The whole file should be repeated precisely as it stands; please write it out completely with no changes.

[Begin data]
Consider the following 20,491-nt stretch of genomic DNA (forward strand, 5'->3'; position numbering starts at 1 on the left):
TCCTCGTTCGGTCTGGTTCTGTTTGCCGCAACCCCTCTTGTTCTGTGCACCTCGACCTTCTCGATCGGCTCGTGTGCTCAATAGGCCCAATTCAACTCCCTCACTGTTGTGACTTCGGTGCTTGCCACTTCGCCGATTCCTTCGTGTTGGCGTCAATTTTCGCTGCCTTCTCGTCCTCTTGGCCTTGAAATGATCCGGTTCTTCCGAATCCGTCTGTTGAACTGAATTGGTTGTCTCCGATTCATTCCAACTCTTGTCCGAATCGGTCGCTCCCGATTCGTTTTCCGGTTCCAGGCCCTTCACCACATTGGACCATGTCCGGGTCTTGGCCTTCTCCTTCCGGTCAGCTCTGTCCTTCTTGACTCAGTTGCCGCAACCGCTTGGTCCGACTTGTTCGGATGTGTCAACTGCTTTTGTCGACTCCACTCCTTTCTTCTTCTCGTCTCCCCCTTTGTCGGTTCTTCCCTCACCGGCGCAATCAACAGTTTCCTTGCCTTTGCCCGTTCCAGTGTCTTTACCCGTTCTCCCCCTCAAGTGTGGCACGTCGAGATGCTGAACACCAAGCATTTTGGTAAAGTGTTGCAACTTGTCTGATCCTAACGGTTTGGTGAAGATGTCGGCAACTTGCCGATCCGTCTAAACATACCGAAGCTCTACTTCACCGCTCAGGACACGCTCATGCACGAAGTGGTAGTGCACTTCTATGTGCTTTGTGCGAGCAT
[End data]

Consider the following 20,491-nt stretch of genomic DNA (forward strand, 5'->3'; position numbering starts at 1 on the left):
TCCTCGTTCGGTCTGGTTCTGTTTGCCGCAACCCCTCTTGTTCTGTGCACCTCGACCTTCTCGATCGGCTCGTGTGCTCAATAGGCCCAATTCAACTCCCTCACTGTTGTGACTTCGGTGCTTGCCACTTCGCCGATTCCTTCGTGTTGGCGTCAATTTTCGCTGCCTTCTCGTCCTCTTGGCCTTGAAATGATCCGGTTCTTCCGAATCCGTCTGTTGAACTGAATTGGTTGTCTCCGATTCATTCCAACTCTTGTCCGAATCGGTCGCTCCCGATTCGTTTTCCGGTTCCAGGCCCTTCACCACATTGGACCATGTCCGGGTCTTGGCCTTCTCCTTCCGGTCAGCTCTGTCCTTCTTGACTCAGTTGCCGCAACCGCTTGGTCCGACTTGTTCGGATGTGTCAACTGCTTTTGTCGACTCCACTCCTTTCTTCTTCTCGTCTCCCCCTTTGTCGGTTCTTCCCTCACCGGCGCAATCAACAGTTTCCTTGCCTTTGCCCGTTCCAGTGTCTTTACCCGTTCTCCCCCTCAAGTGTGGCACGTCGAGATGCTGAACACCAAGCATTTTGGTAAAGTGTTGCAACTTGTCTGATCCTAACGGTTTGGTGAAGATGTCGGCAACTTGCCGATCCGTCTAAACATACCGAAGCTCTACTTCACCGCTCAGGACACGCTCATGCACGAAGTGGTAGTGCACTTCTATGTGCTTTGTGCGAGCAT